Will You Be Happy As a Franchisee?
Most franchise owners say they're satisfied, despite not being able to meet financial expectations. Find out why they stick with the investment.
A franchise is often sold as a business in a box. You pay a startup fee and royalties for access to a supposedly proven brand and product, and after a few weeks of training, you're off and running toward success and profits. For some corporate refugees, buying a franchise can seem as secure as taking another corporate job, but with the potential to make more money and not be hounded by a boss. Sounds simple, no?
Well, not quite. A 2002 survey of franchisees, conducted by Frank Wadsworth, a professor at Indiana University Southeast, suggests that a franchisee's relationships with both his business and his franchiser are anything but simple or sure.
For starters, the 262 people who answered the Indiana Franchise Research Center survey were mostly satisfied with their franchise system and brand, but that's in spite of the fact that most aren't doing as well financially as they would like. Fifty-four percent rated their franchise systems excellent or above average (20% rated it below average or poor) and 67% say their franchise has an excellent brand. But, even though almost two-thirds have been profitable at some point, only 44% say they've seen a good return on their investment.
How can people who aren't happy with the financial outcome of their business still be more or less satisfied with the business itself? Dr. Wadsworth and others say that given the amount of time, money and emotional energy people invest in not just their business outlets, but the entire franchise system as well, they're eager to think highly of the company they're representing. "If you've put all this money into a franchise, you want to think well of the decision you've made," Dr. Wadsworth notes.
A Big Investment
Troy Christmas, who owns a Money Mailer LLC franchise in Berkeley, Calif., points out that, at least at the outset, franchisees are very dependent on their franchiser. (Money Mailer, of Garden Grove, Calif., sends envelopes of coupons from local businesses to homeowners.)
"When you're starting out, you're clueless, and all you know is keep your nose to the grindstone and do as the system tells you because it worked for other people," he says. Mr. Christmas reports that he's happy with Money Mailer, and he has received extra training and consulting when he's needed them. Even so, he sees how franchisers can use that dependence to their advantage.
"What I see happens is, the franchiser keeps checking in to ask how things are going and if they can help you out in any way. You feel like they're supporting you, even if there isn't anything they can actually do to help you," he says. "The message you're receiving from all this is that if you aren't doing well, it's not their fault, it's your fault."
Dr. Wadsworth also points out that companies vary in the amount of flexibility they give their franchisees: "Some systems tell you what to do every step of the day, from the moment you put your key in the door in the morning; others give a lot of flexibility," he says. "But none give their people total freedom."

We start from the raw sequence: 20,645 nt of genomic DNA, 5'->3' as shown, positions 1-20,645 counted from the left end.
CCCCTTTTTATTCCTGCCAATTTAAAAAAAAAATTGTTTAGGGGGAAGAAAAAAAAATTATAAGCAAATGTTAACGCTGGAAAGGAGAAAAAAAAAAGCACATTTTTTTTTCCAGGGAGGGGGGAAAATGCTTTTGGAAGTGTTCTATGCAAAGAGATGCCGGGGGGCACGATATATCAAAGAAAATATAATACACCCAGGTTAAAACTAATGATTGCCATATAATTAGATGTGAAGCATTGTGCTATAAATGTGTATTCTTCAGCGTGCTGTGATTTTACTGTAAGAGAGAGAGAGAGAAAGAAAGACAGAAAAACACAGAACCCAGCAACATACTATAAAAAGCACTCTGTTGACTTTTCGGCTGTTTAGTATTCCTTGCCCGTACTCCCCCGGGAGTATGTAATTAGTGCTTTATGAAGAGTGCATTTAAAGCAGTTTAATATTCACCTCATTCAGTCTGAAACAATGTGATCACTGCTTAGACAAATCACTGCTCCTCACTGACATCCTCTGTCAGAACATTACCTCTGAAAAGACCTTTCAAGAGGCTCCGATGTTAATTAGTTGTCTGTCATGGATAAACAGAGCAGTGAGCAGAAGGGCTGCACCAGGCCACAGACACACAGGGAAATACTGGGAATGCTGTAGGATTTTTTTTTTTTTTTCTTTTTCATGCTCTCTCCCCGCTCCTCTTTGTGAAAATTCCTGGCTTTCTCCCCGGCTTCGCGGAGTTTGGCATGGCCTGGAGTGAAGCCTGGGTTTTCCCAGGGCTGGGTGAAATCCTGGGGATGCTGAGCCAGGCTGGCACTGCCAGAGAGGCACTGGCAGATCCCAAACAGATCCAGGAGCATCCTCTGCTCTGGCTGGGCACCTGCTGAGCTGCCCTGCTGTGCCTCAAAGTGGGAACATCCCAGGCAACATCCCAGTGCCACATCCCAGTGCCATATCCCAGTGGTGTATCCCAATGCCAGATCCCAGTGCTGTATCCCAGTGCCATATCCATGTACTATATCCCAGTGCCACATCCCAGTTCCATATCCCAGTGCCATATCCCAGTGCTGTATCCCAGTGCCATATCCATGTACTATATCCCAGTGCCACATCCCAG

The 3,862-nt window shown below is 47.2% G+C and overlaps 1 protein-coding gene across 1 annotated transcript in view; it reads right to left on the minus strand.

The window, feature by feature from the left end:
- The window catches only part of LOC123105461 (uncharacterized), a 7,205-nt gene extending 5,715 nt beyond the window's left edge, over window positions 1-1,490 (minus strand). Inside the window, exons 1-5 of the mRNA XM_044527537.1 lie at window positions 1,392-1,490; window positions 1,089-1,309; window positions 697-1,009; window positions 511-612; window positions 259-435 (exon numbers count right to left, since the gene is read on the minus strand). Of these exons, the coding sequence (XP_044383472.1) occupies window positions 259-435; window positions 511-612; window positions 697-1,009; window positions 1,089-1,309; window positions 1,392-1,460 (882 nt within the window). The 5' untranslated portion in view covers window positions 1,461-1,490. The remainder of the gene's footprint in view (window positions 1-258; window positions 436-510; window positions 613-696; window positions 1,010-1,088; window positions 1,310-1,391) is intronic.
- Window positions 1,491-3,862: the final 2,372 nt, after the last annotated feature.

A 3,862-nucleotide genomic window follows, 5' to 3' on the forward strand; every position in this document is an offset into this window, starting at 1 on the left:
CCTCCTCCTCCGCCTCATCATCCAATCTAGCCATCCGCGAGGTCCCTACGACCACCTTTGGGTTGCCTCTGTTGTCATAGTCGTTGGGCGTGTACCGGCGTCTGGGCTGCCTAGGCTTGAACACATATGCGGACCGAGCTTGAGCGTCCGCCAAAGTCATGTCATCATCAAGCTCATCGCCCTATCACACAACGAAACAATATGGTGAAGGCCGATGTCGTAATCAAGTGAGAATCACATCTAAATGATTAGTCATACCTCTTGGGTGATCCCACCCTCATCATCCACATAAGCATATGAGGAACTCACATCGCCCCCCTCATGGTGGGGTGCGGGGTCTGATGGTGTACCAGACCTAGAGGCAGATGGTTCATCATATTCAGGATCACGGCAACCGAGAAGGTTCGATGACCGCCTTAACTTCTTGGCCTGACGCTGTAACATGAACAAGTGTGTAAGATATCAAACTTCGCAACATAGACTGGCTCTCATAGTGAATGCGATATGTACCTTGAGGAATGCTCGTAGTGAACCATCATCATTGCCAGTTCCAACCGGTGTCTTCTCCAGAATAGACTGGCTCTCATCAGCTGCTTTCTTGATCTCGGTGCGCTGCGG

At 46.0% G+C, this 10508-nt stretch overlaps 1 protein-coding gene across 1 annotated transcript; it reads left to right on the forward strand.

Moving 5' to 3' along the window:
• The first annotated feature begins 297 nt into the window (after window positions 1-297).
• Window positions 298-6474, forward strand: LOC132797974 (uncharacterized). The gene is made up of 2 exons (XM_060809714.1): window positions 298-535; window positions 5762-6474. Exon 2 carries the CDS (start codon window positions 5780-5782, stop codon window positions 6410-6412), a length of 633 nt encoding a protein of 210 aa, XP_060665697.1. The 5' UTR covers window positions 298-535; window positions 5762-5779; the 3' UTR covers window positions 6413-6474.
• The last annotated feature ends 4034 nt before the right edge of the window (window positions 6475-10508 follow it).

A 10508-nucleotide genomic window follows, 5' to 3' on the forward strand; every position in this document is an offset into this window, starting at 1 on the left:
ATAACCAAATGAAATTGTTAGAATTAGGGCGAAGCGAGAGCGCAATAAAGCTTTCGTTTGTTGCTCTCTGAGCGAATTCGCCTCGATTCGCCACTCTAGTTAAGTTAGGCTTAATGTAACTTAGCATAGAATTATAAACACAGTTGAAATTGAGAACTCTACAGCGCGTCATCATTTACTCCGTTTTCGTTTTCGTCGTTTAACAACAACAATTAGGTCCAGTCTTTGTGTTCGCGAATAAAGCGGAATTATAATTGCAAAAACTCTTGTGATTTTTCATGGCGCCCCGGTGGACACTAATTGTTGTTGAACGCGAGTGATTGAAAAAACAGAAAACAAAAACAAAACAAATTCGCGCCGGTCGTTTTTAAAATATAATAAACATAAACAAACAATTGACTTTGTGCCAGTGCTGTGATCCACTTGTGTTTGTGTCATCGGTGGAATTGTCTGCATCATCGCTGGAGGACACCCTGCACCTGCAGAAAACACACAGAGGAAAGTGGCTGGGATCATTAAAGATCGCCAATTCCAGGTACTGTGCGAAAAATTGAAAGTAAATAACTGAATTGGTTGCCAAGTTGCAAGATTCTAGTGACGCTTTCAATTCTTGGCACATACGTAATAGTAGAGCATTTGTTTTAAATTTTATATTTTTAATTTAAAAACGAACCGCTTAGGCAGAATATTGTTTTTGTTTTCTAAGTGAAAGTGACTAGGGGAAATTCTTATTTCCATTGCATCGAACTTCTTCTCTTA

And that's the way most franchisees want it. While fewer than half of the franchisees surveyed say they're allowed to "exercise their entrepreneurial abilities" or innovate with new products and services on their own, 60% say they have as much independence as they want.
"The key to a franchise's success is consistency; getting the same sandwich or hotel room or service in Gainesville (Fla.) as in Topeka (Kan.). So if you're a true entrepreneur, you probably don't want to own a franchise," Dr. Wadsworth says.
David Boyuka, a Woodcraft Supply Corp. franchisee in North Carolina, concurs. "At 40 years old, with a family, I found it too scary to start a business completely from scratch. With a franchise, I had most of what I needed already in place when I turned the lights on the first day," he says. "There's a price to pay for that, but you accept that that's the deal you struck."
Even though most franchisees want the method of operating or the fully developed products their companies provide, like any offspring, their relationships with their parents change as they mature and become more confident business owners. "I notice a change at about the three-and-a-half-year mark," says Dr. Wadsworth. "Even if they're doing better financially, they're less satisfied with the system."
Mr. Boyuka is a case in point. He was franchisee No. 5 for the Parkersburg, W.Va., woodworking products and services provider when he signed on five years ago, and his company gives him a lot of flexibility relative to other franchises. Still, as time goes on, he sees a limit to how much support he needs and wants, and to how much he's willing to pay for it.
"I came into this thinking I would build a multistore network across North Carolina, but I've abandoned that idea," he says. "I opened the first store because I wanted a bridge from my corporate career to something else, and that reasoning stands on its own merits."
Still, he sees himself on the far side of that crossing now, and as a result, he says. "I can't see paying the same toll five times over."
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Eileen P. Gunn is a freelance writer in New York.